Under the Influence of Saturn: The Renaissance Poet as the Melancholic Prophet
In his Problema XXX, I, Aristoteles asks the question: “Why is it that all those who have become eminent in philosophy or politics or poetry or the arts are clearly melancholics?"
This article is concerned with how, during the French Renaissance, poets such as Pierre de Ronsard (1524-85) and Joachim du Bellay (1522-60) began, in the traces of “Nostradamus”, Michel de Nostredame (1503-66), to investigate this "problem" in their search for genius, heroism, and creativity. They both fitted into the humanist poetic tradition inspired the Neo-Platonism of Marsilio Ficino (1433–1499), at the head of the long line of modern exegetes of the Aristotelian passage.
According to Ficino, the idea of melancholy touched on advanced, complex theories not only on madness, spleen and depression: At the same time this temper, associated to the deep influence of Saturn, was also connected to ambition and fantasy as well as to intellectual and physical achievement. In this context, the concept of melancholy became an explanatory trope of humanism.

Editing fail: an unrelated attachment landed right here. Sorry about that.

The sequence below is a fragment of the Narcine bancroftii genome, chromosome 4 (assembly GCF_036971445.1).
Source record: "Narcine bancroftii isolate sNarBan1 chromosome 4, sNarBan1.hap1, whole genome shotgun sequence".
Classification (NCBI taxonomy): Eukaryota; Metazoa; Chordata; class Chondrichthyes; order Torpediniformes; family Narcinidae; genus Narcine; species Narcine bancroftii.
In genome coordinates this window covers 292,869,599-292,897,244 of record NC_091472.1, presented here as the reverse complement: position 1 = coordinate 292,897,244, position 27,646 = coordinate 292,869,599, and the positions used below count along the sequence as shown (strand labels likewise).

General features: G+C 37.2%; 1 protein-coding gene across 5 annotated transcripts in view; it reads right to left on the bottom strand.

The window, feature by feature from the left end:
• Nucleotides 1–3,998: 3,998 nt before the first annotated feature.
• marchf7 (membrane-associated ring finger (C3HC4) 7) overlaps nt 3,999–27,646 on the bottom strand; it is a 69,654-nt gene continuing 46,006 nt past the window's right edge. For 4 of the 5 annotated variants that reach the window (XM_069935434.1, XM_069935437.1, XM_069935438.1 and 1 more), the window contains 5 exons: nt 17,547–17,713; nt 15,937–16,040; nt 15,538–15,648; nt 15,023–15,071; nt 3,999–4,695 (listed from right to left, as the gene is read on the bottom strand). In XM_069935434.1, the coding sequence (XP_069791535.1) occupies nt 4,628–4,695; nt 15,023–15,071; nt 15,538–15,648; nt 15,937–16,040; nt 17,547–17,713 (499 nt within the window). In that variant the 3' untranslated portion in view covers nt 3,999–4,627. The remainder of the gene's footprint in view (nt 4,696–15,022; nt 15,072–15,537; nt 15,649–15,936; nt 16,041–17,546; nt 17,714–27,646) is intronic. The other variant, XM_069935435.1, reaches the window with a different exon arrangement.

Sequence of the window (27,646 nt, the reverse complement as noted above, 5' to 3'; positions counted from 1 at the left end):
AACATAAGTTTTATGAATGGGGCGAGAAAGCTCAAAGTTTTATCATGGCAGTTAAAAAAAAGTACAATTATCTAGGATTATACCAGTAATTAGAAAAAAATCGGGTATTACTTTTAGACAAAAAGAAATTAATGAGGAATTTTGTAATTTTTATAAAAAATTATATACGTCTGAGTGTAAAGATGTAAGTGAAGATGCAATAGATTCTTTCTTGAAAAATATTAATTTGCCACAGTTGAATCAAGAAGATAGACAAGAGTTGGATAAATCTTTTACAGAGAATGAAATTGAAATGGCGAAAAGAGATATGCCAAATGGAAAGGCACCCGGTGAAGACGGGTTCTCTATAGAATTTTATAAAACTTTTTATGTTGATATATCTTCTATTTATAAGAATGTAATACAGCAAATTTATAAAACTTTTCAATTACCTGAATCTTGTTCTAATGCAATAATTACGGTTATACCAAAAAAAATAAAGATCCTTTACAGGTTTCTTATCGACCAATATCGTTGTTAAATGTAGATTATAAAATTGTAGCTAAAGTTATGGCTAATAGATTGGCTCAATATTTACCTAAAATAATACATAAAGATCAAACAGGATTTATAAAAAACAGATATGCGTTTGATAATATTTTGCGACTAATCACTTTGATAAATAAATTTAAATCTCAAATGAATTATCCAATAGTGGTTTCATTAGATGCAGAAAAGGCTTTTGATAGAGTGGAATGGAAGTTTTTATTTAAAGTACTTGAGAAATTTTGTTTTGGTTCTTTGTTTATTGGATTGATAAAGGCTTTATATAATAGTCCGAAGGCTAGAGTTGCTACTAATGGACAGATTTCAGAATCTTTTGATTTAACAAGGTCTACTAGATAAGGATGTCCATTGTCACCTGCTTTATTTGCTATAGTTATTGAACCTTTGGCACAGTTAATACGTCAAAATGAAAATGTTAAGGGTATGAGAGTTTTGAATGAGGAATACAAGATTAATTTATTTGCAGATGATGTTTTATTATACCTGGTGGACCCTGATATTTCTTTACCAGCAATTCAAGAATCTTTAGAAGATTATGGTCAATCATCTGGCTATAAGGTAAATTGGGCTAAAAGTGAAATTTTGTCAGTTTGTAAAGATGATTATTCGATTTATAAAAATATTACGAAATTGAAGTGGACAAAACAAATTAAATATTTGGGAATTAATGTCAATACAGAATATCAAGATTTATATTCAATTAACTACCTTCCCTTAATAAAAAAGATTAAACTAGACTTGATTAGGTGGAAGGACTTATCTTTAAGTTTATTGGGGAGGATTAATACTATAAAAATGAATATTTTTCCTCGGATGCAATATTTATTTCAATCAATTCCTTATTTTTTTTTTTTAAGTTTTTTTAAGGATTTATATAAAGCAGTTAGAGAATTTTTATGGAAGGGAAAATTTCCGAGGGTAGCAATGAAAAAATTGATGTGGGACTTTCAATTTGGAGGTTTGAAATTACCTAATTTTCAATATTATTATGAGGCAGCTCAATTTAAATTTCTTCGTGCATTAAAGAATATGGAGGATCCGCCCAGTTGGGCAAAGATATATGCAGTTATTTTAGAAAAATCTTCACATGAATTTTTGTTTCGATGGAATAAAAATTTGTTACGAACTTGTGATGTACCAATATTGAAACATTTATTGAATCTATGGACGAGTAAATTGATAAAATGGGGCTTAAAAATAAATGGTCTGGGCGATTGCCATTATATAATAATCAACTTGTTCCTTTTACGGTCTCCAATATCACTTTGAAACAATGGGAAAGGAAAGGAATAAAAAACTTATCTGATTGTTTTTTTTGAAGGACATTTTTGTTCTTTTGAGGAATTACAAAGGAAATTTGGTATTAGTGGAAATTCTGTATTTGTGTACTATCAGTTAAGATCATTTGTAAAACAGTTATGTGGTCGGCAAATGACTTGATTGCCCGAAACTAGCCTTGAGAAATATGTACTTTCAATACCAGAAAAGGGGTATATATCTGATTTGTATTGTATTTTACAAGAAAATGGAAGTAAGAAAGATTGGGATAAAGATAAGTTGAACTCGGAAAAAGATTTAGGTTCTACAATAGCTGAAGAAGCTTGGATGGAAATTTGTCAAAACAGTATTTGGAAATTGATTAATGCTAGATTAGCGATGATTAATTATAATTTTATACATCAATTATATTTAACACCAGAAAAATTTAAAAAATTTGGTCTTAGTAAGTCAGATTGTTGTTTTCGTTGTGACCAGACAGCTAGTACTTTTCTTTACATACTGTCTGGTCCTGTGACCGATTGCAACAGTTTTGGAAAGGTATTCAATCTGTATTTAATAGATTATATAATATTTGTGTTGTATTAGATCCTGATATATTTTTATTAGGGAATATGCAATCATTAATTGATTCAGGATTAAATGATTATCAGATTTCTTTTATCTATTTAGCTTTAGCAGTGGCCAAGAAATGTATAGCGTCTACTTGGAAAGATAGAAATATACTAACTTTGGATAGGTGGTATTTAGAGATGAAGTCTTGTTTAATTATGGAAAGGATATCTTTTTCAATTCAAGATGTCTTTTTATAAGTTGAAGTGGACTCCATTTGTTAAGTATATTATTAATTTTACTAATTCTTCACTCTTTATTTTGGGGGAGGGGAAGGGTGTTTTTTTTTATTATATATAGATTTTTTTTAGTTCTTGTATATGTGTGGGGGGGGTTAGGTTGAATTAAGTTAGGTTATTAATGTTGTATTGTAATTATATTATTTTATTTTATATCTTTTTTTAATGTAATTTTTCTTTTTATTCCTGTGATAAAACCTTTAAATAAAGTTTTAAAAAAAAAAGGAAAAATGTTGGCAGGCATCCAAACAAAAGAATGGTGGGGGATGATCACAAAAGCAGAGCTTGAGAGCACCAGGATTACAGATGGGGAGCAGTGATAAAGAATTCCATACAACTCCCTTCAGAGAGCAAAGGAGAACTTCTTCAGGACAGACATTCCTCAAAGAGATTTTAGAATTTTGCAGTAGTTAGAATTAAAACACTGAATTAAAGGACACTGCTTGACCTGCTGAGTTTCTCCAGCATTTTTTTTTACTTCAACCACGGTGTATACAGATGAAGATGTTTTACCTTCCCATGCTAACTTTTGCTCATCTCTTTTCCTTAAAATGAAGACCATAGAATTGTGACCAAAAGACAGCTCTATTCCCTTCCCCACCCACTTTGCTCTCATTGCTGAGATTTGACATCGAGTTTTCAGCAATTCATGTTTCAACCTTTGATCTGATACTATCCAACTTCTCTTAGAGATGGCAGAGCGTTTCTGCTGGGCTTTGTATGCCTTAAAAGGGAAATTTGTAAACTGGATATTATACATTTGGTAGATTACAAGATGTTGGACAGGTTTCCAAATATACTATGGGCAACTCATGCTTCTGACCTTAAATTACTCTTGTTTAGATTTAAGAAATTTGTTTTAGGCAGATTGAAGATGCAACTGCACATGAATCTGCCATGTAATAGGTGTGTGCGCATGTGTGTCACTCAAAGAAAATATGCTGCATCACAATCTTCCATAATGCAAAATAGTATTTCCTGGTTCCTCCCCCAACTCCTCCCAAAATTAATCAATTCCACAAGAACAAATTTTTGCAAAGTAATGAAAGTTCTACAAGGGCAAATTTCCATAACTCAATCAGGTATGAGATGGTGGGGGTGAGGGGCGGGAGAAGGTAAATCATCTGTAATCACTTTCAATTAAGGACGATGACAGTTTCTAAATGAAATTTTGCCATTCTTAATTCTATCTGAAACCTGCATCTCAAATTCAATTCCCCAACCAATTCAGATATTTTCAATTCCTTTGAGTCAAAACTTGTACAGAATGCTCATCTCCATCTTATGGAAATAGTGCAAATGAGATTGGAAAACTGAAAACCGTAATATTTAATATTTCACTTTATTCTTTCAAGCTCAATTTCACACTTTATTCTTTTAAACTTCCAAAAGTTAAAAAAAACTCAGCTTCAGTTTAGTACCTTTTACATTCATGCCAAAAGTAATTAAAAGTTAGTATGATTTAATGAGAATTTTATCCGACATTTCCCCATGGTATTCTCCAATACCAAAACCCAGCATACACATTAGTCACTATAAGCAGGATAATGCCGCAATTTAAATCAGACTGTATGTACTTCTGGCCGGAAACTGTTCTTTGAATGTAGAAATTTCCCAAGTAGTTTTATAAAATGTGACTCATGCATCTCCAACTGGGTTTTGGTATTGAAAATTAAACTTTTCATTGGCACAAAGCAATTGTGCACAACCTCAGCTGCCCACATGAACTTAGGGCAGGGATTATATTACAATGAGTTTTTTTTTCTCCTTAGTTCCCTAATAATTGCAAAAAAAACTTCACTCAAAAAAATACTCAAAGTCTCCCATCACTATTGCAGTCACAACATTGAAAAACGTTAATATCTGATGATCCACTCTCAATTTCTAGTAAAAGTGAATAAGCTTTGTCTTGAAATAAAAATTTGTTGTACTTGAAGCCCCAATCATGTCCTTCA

The article begins with some explanations on Neo-Platonism as the basic philosophy underlying much of French Renaissance poetry and art, and on Ficino’s enthusiasm for Saturn and Melancholy, linked together, as a precondition of the exceptional.
It is then demonstrated how the poetic theories of the Pléiade gradually led on to a prophetically inspired poetry with Nostradamus as a role model. In their poetic world, both Ronsard and du Bellay wanted to explore the image of the poet as a prophet. They turned to the ancients for inspiration, and investigated the poets way to divination through communication with divine sources and oracles as Plato described it. Hopefully, the article will cast some fresh light on a number of challenging poems written in the 1550s and 60s in France.
Uppsala: Lärdomshistoriska Samfundet , 2009. 69-90 p.